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The Geography of Poverty: Evidence from the Punjab

  • Ali Cheema

    ()

    (University of Management Sciences (LUMS), Pakistan.)

  • Lyyla Khalid

    ()

    (University of Management Sciences (LUMS), Pakistan.)

  • Manasa Patnam

    ()

    (University of Management Sciences (LUMS), Pakistan.)

The article is the first comprehensive attempt at estimating the variation in the incidence, intensity and severity of poverty in the Punjab at the level of sub-provincial regions and districts. This estimation has been made possible because of the availability of the Multiple Indicators Cluster Survey (2003-04), which has a sample that is representative at the district-level. Estimates suggest the existence of a high poverty enclave in the south and the west regions of the Punjab. The incidence and severity of poverty in a majority of districts in thisenclave, with a few exceptions, is extremely high with one out of every two households being poor on average. The high levels of poverty in this enclave contrast with the relatively low poverty in the more urbanized north,where households are well integrated into the national and international labor market. The paper also argues that there is tremendous variation in the poverty experience of the districts in the centre. Poverty incidence in the more urbanized and industrialized northern districts of the centre contrasts sharply with the experience of Kasur, Okara and Pakpattan, where the incidence and severity of poverty is extremely high. Finally, we find thatin nine districts rural households do much worse in terms of poverty incidence than their urban counterparts. The gap between urban and rural poverty incidence and severity is highest within the district of Lahore suggesting that urbanization co-exists with a large poor population that inhabits the peri-urban areas of the district. An important aim of development policy and poverty targeting is to bridge these multi-faceted divides in the geography of poverty.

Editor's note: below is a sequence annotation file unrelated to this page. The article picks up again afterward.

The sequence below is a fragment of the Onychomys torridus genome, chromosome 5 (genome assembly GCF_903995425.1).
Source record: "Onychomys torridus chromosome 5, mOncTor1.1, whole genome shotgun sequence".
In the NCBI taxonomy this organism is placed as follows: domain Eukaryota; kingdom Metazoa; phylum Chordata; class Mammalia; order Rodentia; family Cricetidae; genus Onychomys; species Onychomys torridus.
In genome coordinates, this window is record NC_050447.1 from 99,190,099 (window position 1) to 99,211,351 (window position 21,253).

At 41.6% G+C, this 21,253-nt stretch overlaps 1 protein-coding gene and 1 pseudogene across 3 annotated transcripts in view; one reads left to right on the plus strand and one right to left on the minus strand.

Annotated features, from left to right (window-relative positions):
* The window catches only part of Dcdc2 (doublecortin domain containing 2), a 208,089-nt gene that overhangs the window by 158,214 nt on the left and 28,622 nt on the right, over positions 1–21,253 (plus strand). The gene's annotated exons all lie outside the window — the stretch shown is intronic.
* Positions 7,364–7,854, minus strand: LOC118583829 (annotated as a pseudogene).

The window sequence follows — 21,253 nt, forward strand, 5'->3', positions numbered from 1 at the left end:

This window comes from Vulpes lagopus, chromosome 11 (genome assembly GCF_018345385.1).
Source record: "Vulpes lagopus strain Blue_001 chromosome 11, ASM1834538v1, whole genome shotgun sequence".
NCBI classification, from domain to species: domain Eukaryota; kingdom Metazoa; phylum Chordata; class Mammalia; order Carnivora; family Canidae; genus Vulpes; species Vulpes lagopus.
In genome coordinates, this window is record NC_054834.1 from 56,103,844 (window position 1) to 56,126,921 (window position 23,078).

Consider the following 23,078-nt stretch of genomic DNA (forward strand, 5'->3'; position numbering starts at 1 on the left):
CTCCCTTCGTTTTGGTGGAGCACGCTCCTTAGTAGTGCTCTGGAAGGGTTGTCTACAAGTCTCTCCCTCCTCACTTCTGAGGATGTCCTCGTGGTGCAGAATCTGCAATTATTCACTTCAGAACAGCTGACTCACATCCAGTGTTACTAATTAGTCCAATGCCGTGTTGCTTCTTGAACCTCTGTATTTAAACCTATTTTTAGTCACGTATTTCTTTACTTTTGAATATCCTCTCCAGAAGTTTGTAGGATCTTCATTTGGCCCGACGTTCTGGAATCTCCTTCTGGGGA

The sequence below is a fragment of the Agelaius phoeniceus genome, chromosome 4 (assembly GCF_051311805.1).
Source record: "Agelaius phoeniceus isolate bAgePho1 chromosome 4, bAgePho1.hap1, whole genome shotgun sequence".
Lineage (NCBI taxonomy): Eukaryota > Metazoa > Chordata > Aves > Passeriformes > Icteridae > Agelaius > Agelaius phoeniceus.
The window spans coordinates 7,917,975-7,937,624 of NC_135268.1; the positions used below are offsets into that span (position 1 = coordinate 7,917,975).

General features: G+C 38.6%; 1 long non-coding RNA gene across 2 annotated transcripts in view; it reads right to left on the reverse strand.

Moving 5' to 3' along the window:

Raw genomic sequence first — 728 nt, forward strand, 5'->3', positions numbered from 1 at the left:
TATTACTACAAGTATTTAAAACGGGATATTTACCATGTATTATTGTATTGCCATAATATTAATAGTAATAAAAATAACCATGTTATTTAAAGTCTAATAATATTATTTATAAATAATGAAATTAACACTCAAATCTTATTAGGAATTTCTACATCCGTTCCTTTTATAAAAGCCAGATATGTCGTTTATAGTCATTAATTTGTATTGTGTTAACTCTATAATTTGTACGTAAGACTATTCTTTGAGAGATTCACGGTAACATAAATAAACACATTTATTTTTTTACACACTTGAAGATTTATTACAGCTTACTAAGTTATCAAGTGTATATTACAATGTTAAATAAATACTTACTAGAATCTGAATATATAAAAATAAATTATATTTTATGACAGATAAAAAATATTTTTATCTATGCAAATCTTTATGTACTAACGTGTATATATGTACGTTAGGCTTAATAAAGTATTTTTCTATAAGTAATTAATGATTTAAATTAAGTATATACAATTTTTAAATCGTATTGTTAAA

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Article provided by Department of Economics, The Lahore School of Economics in its journal Lahore Journal of Economics.

Volume (Year): 13 (2008)
Issue (Month): Special Edition (September)
Pages: 163-188

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Handle: RePEc:lje:journl:v:13:y:2008:i:sp:p:163-188
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  1. Angus Deaton & Salman Zaidi, 1999. "Guidelines for Constructing Consumption Aggregates For Welfare Analysis," Working Papers 217, Princeton University, Woodrow Wilson School of Public and International Affairs, Research Program in Development Studies..
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